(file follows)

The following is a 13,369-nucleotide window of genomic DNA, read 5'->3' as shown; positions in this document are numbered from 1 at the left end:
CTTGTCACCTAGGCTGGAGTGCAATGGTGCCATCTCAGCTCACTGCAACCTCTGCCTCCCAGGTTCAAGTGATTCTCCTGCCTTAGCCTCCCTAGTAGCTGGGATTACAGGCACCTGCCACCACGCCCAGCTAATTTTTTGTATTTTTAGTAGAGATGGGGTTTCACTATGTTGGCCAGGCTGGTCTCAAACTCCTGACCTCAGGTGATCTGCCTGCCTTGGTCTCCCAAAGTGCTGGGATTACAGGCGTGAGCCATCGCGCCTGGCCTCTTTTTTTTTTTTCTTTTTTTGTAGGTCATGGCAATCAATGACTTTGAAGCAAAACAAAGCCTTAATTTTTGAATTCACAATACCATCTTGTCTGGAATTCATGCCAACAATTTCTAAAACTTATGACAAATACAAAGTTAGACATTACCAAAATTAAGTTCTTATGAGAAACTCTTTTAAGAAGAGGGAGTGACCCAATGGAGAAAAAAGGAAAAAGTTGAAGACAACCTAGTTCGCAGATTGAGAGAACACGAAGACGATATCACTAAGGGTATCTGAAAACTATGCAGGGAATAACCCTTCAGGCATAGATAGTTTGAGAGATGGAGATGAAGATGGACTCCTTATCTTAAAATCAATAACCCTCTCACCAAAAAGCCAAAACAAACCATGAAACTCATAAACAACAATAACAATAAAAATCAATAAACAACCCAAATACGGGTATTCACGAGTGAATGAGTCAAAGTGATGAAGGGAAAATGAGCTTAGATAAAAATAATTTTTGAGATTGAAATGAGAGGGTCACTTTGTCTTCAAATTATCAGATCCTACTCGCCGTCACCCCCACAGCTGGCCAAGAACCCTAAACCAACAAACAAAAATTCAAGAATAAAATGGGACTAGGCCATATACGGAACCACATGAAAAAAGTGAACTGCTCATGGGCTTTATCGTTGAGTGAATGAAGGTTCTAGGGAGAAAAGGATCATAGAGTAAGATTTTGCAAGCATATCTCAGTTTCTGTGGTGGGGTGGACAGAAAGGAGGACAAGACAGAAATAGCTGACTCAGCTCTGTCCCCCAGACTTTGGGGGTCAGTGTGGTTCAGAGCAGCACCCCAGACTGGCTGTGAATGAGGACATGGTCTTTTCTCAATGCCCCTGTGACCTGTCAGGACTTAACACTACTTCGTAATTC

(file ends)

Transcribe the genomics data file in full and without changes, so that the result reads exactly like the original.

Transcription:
The following is a 13,369-nucleotide window of genomic DNA, read 5'->3' as shown; positions in this document are numbered from 1 at the left end:
CTTGTCACCTAGGCTGGAGTGCAATGGTGCCATCTCAGCTCACTGCAACCTCTGCCTCCCAGGTTCAAGTGATTCTCCTGCCTTAGCCTCCCTAGTAGCTGGGATTACAGGCACCTGCCACCACGCCCAGCTAATTTTTTGTATTTTTAGTAGAGATGGGGTTTCACTATGTTGGCCAGGCTGGTCTCAAACTCCTGACCTCAGGTGATCTGCCTGCCTTGGTCTCCCAAAGTGCTGGGATTACAGGCGTGAGCCATCGCGCCTGGCCTCTTTTTTTTTTTTCTTTTTTTGTAGGTCATGGCAATCAATGACTTTGAAGCAAAACAAAGCCTTAATTTTTGAATTCACAATACCATCTTGTCTGGAATTCATGCCAACAATTTCTAAAACTTATGACAAATACAAAGTTAGACATTACCAAAATTAAGTTCTTATGAGAAACTCTTTTAAGAAGAGGGAGTGACCCAATGGAGAAAAAAGGAAAAAGTTGAAGACAACCTAGTTCGCAGATTGAGAGAACACGAAGACGATATCACTAAGGGTATCTGAAAACTATGCAGGGAATAACCCTTCAGGCATAGATAGTTTGAGAGATGGAGATGAAGATGGACTCCTTATCTTAAAATCAATAACCCTCTCACCAAAAAGCCAAAACAAACCATGAAACTCATAAACAACAATAACAATAAAAATCAATAAACAACCCAAATACGGGTATTCACGAGTGAATGAGTCAAAGTGATGAAGGGAAAATGAGCTTAGATAAAAATAATTTTTGAGATTGAAATGAGAGGGTCACTTTGTCTTCAAATTATCAGATCCTACTCGCCGTCACCCCCACAGCTGGCCAAGAACCCTAAACCAACAAACAAAAATTCAAGAATAAAATGGGACTAGGCCATATACGGAACCACATGAAAAAAGTGAACTGCTCATGGGCTTTATCGTTGAGTGAATGAAGGTTCTAGGGAGAAAAGGATCATAGAGTAAGATTTTGCAAGCATATCTCAGTTTCTGTGGTGGGGTGGACAGAAAGGAGGACAAGACAGAAATAGCTGACTCAGCTCTGTCCCCCAGACTTTGGGGGTCAGTGTGGTTCAGAGCAGCACCCCAGACTGGCTGTGAATGAGGACATGGTCTTTTCTCAATGCCCCTGTGACCTGTCAGGACTTAACACTACTTCGTAATTC